Obesity and height can significantly affect how young adults fare in the job market. That's the finding of a recent study by researchers David G. Blanchflower and James D. Sargent of Dartmouth College, who traced the fortunes of a sample of all 18,000 people born in Britain in a single week in 1958.
Other things being equal, the study found that the 10% of women who weighed the most (relative to height) at age 16 averaged 7% lower earnings than their peers at age 23. But women who were less obese but still overweight at 16 suffered no penalty in earnings.
By contrast, height rather than obesity proved to be an important variable in predicting men's earnings. Specifically, those youths who were the shortest at age 16 earned the least at 23, and those who were tallest earned the most on average. The relation held up throughout the height distribution, with 4 inches of added height resulting in an average 2% in additional earnings at age 23.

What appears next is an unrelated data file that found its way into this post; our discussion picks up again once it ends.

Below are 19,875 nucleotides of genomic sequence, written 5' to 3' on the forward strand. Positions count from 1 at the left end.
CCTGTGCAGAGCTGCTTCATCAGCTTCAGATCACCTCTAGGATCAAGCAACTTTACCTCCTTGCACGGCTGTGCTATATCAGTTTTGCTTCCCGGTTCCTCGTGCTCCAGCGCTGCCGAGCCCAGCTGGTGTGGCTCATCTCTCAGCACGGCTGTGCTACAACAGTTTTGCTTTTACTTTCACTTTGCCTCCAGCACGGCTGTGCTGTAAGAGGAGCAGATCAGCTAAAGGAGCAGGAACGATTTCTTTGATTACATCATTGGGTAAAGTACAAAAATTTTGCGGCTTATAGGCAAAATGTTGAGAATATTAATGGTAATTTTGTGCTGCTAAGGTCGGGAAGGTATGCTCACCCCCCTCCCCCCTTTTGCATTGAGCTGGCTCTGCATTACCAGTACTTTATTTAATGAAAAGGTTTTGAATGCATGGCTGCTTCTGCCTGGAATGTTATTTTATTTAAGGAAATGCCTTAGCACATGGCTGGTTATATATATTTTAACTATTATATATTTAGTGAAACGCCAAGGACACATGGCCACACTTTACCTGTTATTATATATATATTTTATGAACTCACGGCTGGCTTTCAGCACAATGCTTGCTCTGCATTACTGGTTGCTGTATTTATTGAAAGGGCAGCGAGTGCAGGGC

The findings suggest that physical appearance plays a significant part in the evaluation young adults receive from employers when they first start to work.